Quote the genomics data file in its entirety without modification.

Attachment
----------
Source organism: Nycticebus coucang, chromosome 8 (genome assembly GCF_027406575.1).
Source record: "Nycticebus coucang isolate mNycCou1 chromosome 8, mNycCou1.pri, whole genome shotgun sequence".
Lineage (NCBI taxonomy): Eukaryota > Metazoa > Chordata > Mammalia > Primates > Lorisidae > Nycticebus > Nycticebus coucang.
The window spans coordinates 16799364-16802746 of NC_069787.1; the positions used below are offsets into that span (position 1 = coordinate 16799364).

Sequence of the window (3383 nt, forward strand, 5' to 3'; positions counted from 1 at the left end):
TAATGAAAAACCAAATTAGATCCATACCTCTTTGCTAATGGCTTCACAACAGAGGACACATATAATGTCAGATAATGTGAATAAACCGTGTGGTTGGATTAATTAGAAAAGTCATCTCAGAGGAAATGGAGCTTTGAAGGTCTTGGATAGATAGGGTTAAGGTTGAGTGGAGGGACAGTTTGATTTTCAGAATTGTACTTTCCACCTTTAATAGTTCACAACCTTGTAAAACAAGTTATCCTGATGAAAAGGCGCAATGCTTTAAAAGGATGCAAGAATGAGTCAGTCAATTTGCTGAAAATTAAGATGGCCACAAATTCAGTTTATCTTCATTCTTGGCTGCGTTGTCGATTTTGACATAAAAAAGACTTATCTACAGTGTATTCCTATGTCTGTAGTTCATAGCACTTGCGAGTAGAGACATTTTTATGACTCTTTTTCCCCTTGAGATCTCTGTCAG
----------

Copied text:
Source organism: Nycticebus coucang, chromosome 8 (genome assembly GCF_027406575.1).
Source record: "Nycticebus coucang isolate mNycCou1 chromosome 8, mNycCou1.pri, whole genome shotgun sequence".
Lineage (NCBI taxonomy): Eukaryota > Metazoa > Chordata > Mammalia > Primates > Lorisidae > Nycticebus > Nycticebus coucang.
The window spans coordinates 16799364-16802746 of NC_069787.1; the positions used below are offsets into that span (position 1 = coordinate 16799364).

Sequence of the window (3383 nt, forward strand, 5' to 3'; positions counted from 1 at the left end):
TAATGAAAAACCAAATTAGATCCATACCTCTTTGCTAATGGCTTCACAACAGAGGACACATATAATGTCAGATAATGTGAATAAACCGTGTGGTTGGATTAATTAGAAAAGTCATCTCAGAGGAAATGGAGCTTTGAAGGTCTTGGATAGATAGGGTTAAGGTTGAGTGGAGGGACAGTTTGATTTTCAGAATTGTACTTTCCACCTTTAATAGTTCACAACCTTGTAAAACAAGTTATCCTGATGAAAAGGCGCAATGCTTTAAAAGGATGCAAGAATGAGTCAGTCAATTTGCTGAAAATTAAGATGGCCACAAATTCAGTTTATCTTCATTCTTGGCTGCGTTGTCGATTTTGACATAAAAAAGACTTATCTACAGTGTATTCCTATGTCTGTAGTTCATAGCACTTGCGAGTAGAGACATTTTTATGACTCTTTTTCCCCTTGAGATCTCTGTCAG